The three most implemented stewardship activities were antibiotic consumption monitoring (65%), antibiotic plan documentation (56%), and antibiotic prescription guide distribution (54%). Only 13% performed audit and feedback on antibiotic prescribing, and only 23% and 29% offered training on infection management and antibiotic prescribing for medical staff and nursing staff, respectively.

Participants positively perceived antibiotic stewardship and suggestions to improve stewardship in nursing homes, with the greatest interest in training for physicians, distribution of antibiotic prescribing guides, and audit and feedback.

“This survey shows that ABS [antibiotic stewardship] programmes are insufficiently implemented in French NHs [nursing homes], even though the medical and nurse coordinators who participated in this survey seemed aware this is a public health priority,” the study authors wrote.

While France does not require nursing homes to have stewardship programs, there are regional initiatives promoting stewardship. The authors suggest that core elements for nursing home stewardship be defined at a national level and that regional health authorities could then take a lead role in implementing those elements.
Aug 15 JAC-Antimicrob Resist study

 

Program linked to better antibiotic choice in penicillin-allergic patients

A low-cost intervention aimed at improving perioperative antimicrobial prophylaxis for patients with penicillin allergy was associated with higher use of cephalosporins and lower antibiotic costs, researchers reported today in Infection Control & Hospital Epidemiology.

The intervention at Emory University School of Medicine was based on the results of a survey of anesthesia providers at the hospital (who are responsible for perioperative antibiotic selection). It included a decision support algorithm that recommends cephalosporins (cefazolin or cefuroxime) for all patients without a history of severe delayed hypersensitivity reactions to penicillin, along with a screening questionnaire to help identify those patients. The survey results were also used to design two educational presentations to introduce the algorithm.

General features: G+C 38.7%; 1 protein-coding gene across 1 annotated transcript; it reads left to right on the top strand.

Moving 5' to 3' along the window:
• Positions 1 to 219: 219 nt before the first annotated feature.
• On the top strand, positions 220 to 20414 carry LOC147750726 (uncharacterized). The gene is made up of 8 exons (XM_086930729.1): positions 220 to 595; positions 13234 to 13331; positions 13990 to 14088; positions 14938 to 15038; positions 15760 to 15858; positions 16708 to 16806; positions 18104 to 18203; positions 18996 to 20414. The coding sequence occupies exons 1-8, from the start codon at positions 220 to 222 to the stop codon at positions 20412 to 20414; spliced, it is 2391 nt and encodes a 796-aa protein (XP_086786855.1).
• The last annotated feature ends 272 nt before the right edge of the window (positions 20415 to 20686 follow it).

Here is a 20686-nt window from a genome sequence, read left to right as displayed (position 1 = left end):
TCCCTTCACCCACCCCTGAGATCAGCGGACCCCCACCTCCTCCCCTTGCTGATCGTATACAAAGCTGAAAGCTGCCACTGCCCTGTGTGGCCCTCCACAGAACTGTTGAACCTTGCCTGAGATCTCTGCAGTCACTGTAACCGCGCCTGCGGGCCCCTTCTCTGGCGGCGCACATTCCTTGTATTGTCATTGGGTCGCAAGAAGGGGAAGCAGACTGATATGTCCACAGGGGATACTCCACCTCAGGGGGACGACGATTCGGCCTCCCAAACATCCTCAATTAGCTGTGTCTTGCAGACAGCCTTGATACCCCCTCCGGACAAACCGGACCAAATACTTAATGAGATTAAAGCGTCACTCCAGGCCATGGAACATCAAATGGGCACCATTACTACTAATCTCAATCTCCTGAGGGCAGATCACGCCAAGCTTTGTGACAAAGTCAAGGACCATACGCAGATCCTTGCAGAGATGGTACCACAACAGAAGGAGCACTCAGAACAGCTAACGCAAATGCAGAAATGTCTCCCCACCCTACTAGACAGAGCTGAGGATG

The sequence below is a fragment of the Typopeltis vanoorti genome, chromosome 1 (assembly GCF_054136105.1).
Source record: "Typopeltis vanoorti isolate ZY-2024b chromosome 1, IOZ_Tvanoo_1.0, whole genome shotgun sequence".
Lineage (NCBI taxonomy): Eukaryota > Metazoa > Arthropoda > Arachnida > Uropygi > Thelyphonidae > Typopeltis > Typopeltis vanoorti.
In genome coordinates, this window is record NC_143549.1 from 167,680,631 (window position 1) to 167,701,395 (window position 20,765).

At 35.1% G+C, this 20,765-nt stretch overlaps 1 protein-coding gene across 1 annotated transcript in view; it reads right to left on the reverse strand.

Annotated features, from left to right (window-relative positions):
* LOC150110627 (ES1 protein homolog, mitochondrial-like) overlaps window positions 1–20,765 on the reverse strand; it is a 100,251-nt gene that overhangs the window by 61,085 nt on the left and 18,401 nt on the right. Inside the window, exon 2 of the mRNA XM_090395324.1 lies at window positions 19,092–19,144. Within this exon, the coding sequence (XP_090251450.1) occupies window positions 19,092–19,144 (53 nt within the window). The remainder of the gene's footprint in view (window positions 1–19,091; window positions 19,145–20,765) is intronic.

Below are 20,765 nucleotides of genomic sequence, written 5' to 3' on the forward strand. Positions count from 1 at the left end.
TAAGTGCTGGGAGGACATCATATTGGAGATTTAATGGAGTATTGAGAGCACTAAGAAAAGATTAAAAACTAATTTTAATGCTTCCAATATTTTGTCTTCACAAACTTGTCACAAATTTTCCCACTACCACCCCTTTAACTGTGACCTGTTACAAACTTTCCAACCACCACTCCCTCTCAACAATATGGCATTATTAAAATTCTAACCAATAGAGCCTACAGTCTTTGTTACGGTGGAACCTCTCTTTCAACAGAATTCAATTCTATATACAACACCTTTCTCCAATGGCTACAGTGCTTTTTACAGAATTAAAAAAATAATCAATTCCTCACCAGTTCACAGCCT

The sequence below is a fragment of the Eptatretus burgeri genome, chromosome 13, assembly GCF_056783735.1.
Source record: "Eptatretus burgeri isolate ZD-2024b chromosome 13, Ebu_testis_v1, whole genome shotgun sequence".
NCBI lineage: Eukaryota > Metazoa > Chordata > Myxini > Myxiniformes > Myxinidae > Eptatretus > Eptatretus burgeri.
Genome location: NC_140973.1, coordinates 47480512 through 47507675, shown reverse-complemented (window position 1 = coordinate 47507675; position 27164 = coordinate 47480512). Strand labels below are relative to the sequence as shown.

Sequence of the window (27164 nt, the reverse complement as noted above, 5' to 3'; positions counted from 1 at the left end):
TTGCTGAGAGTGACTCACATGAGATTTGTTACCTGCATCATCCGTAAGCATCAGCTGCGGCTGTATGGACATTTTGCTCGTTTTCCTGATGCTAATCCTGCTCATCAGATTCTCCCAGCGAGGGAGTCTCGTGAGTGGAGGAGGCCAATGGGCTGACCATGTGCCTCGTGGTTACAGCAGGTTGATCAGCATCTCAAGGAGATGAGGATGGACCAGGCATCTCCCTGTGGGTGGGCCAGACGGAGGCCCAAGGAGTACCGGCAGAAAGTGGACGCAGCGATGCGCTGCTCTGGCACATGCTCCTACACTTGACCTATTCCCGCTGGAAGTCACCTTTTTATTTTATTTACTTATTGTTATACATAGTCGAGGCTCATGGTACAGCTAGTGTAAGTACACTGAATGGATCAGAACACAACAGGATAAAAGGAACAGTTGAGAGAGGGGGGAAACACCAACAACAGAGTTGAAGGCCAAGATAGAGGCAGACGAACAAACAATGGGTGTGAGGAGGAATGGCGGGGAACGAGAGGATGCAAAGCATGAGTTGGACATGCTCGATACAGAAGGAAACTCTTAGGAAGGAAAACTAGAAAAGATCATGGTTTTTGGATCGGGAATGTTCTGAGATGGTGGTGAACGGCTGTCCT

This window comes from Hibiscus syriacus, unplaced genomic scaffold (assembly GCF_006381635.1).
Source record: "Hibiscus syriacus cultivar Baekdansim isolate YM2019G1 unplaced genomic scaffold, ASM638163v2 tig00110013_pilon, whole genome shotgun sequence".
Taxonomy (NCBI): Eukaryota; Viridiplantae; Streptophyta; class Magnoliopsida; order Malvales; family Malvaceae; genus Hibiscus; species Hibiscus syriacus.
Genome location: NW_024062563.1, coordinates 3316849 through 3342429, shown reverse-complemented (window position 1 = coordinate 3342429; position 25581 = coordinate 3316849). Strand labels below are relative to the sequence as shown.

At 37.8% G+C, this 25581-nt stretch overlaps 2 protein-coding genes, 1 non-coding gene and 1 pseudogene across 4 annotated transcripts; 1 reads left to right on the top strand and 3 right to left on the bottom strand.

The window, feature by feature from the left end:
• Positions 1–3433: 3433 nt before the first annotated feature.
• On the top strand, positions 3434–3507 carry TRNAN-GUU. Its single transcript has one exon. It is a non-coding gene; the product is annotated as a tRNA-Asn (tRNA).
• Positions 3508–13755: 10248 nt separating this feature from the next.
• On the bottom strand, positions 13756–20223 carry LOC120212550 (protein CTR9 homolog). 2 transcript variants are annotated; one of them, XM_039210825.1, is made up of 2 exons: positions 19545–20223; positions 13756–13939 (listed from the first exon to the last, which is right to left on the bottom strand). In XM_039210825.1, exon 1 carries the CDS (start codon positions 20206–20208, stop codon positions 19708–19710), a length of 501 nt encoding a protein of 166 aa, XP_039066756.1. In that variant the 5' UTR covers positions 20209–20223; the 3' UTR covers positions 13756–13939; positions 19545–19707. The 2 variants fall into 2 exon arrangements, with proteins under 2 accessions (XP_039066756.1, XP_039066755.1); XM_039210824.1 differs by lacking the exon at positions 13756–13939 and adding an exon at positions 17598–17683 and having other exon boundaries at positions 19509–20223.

Analysis of patients who received perioperative antibiotics from January 2017 through August 2019 at the hospital showed that the percentage of penicillin-allergic patients receiving a cephalosporin increased from roughly 34% to more than 80% following implementation of the algorithm and the associated educational presentations. No severe adverse events were reported. There was also a reduction in second-line agents associated with the intervention that was accompanied by a 58% reduction in the antibiotic cost for each penicillin-allergic patient.

“These findings emphasize the ongoing need for strategies to risk-stratify patients with penicillin allergy labels so that they can receive appropriate targeted antimicrobial coverage,” the study authors write. “Our study results also suggest that transitioning penicillin-allergic patients to first-line therapy has significant benefits with respect to decreased use of higher-cost, less-effective second-line antibiotic agents.”
Aug 16 Infect Control Hosp Epidemiol abstract